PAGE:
“Today, one third of the world’s people, mainly in least developed countries and small island developing states, are still not covered by early warning systems... This is unacceptable, particularly with climate impacts sure to get even worse. Early warnings and action save lives. To that end, today I announce the United Nations will spearhead new action to ensure every person on Earth is protected by early warning systems within five years. I have asked the World Meteorological Organization to lead this effort and to present an action plan at the next UN climate conference, later this year in Egypt.”
- UN Secretary-General António Guterres on World Meteorological Day 23 March 2022
|Download the publication|
Early Warning Systems are a proven, effective, and feasible climate adaptation measure, that save lives[i], and provide a tenfold return on investment[ii]. The WMO State of the Global Climate 2021 report[iii] shows that extreme weather events (floods, drought, heatwaves, storms, etc.) led to hundreds of billions of dollars of economic losses and wreaked a heavy toll on human lives and wellbeing. The IPCC’s Sixth Assessment Report on Impacts, Adaptation, and Vulnerability recognized early warning systems and disaster risk management activities as key cross-cutting adaptation options, that enhance the benefits of other adaptation measures when combined[iv].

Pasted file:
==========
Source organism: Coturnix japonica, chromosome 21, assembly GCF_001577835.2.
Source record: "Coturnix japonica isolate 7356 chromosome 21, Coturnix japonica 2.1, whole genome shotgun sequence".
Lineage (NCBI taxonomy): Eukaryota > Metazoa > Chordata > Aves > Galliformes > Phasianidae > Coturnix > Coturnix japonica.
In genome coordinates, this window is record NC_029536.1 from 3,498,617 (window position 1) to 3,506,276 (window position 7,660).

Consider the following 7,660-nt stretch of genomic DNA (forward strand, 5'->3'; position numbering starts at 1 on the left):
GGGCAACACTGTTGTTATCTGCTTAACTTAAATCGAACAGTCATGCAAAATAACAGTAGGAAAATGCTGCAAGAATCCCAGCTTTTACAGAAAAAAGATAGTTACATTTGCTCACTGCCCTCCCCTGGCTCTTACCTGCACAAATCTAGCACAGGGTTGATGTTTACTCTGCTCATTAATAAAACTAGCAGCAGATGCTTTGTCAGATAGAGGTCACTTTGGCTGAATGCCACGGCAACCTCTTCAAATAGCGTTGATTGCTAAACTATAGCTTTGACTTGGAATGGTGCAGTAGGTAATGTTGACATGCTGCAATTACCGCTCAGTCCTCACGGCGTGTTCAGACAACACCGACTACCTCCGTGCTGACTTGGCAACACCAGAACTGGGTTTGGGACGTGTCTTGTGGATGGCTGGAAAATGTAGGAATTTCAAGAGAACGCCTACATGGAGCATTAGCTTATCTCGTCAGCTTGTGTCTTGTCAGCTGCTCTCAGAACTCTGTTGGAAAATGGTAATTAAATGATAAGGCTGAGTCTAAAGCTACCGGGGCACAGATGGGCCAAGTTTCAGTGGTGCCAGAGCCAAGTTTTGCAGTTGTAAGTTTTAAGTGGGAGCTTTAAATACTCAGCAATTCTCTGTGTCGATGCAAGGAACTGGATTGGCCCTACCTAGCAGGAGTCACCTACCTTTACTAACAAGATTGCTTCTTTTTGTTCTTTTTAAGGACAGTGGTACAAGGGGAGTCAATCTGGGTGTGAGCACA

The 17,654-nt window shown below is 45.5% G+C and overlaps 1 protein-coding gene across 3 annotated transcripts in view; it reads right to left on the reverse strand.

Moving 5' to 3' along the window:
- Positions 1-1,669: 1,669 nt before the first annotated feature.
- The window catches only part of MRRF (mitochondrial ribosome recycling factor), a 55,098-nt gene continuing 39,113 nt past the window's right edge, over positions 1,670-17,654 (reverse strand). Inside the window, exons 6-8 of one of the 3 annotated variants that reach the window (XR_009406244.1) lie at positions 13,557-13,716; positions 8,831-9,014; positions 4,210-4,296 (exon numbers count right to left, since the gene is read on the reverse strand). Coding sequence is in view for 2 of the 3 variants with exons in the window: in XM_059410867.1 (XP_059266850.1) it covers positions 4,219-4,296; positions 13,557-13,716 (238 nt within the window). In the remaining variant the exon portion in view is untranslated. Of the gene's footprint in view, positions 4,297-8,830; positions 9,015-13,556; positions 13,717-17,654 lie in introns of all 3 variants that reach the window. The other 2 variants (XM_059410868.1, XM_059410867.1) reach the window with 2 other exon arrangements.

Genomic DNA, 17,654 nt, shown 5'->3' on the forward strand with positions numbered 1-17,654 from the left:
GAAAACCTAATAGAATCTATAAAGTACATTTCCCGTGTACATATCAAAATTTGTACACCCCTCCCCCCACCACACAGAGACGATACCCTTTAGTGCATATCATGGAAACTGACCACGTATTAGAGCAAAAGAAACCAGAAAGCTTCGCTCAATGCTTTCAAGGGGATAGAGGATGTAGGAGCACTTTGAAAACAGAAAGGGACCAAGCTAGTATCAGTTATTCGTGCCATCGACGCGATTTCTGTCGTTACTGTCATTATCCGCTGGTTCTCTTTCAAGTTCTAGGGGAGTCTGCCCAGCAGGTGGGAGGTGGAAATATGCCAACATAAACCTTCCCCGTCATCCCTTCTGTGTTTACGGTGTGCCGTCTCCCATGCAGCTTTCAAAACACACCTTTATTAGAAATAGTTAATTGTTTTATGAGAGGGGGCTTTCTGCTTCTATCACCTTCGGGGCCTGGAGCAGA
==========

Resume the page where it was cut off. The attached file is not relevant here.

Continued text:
And yet, major gaps in early warning systems remain, especially in developing countries. Furthermore, there is a global incapacity to translate early warnings into early action. The UN Secretary-General Antonio Guterres has tasked WMO with spearheading action to ensure every person on Earth is protected by early warning systems within five years. COP27 in Egypt will move the focus from promises and pledges to action on the ground. The practicality and implementability of early warning systems make them an ideal focus area for COP27. The UN Water Conference, the Mid-term Review of the Sendai Framework, the 2023 SDG Summit, and the UN Future Summit and COP28 all present additional key opportunities to advance implementation of risk-informed early warnings and early action to enable future preparedness.
Figure 1. Graphical presentation of a Multi-Hazard Early Warning System (MHEWS)
The four components of an early warning system.